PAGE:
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Wall Street’s main indexes were set for a lower open on Monday as a deepening conflict between Israel and the Palestinian group Hamas roiled global markets and pushed investors toward safe-haven assets, while crude prices jumped around 4%.

Fighters were still holed up in several locations inside Israel two days after they burst across from Gaza killing 700 Israelis and seized hostages, while the country responded with its heaviest ever bombardment of the Gaza Strip, killing about 500 people.

Israel said it had called up an unprecedented 300,000 reservists and warned residents of parts of the Gaza Strip to leave, in the latest signs it could be planning a ground assault.

U.S. Defense Secretary Lloyd Austin said the United States will send multiple military ships and aircraft closer to Israel as a show of support.

At 8:34 a.m. ET, Dow e-minis were down 168 points, or 0.5%, S&P 500 e-minis were down 27 points, or 0.62%, and Nasdaq 100 e-minis were down 115.75 points, or 0.77%.

The CBOE volatility index, Wall Street’s “fear gauge”, also rose to 19.05, reflecting investor anxiety.

Traditional safe-haven assets including gold and the U.S. dollar gained, while crude prices increased.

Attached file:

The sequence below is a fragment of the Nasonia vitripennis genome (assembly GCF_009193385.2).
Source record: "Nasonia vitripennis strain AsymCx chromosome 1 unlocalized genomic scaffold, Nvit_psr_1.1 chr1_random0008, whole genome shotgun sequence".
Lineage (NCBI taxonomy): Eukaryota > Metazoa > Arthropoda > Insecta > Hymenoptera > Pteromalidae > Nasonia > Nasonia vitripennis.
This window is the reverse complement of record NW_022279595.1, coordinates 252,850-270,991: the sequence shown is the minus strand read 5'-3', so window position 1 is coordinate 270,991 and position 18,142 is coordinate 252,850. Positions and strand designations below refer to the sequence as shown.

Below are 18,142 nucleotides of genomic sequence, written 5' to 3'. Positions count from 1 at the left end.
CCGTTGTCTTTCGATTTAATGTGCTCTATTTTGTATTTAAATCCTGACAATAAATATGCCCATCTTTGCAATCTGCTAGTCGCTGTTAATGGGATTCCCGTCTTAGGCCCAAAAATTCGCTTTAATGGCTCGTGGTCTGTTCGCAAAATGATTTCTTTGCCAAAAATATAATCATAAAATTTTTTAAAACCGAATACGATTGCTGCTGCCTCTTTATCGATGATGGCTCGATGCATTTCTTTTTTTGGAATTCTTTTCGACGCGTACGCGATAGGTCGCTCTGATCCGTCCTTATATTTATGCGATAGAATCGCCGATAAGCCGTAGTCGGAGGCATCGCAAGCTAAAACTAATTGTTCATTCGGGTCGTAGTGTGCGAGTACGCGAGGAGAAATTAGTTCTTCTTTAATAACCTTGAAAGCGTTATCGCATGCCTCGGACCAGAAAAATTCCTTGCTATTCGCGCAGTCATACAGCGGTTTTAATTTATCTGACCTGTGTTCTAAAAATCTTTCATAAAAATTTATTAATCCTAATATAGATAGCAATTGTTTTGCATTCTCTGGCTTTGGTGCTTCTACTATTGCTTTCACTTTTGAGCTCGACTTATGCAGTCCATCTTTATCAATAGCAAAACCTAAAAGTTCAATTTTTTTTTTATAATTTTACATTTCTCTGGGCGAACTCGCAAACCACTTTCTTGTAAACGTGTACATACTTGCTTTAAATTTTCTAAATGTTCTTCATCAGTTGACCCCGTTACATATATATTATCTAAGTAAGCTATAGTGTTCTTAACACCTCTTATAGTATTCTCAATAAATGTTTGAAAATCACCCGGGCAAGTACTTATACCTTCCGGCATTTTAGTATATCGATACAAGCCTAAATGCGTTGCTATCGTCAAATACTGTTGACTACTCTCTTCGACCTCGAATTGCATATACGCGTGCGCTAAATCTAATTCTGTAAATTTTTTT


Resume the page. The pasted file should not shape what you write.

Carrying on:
“We expect short-term volatility in the stock market and oil market as investors digest the heightened tensions in the Middle East,” said James Demmert, chief investment officer, Main Street Research.

Energy companies Chevron, Exxon Mobil, Marathon Oil and Occidental Petroleum jumped between 2.6% and 3.9% in premarket trading.

United Airlines, Delta Air Lines and American Airlines suspended direct flights to Tel Aviv. The airlines’ shares were down more than 2% each.

Defense companies Northrop Grumman, RTX, General Dynamics and Lockheed Martin advanced between 3.2% and 3.9%.

Major technology stocks Apple, Meta Platforms, Alphabet, Nvidia and Amazon.com fell 0.5% to 2.1%.

The U.S. bond market was shut on Monday for Columbus Day.

The Nasdaq and the S&P 500 posted weekly gains on Friday as mixed jobs reports kept investors on edge around the Federal Reserve’s interest rate outlook.

For the week, key inflation readings including September’s producer price and consumer price indexes, as well as the Fed’s September meeting minutes will be in focus.

Later on Monday, investors will keep an eye on speeches by Fed Vice Chair Philip Jefferson and Vice Chair for Supervision Michael Barr.

Focus will also be on the upcoming quarterly earnings from major banks including JPMorgan Chase, Wells Fargo, Citigroup as well as asset manager BlackRock.

Tesla shed 1.6% as data showed the company’s China-made EV sales volume for September decreased 10.9% from a year ago.

Disney gained 1.5% on a report Nelson Peltz’s Trian Fund Management has increased its stake in the media giant, with the activist investor expected to request multiple board seats, including for himself.

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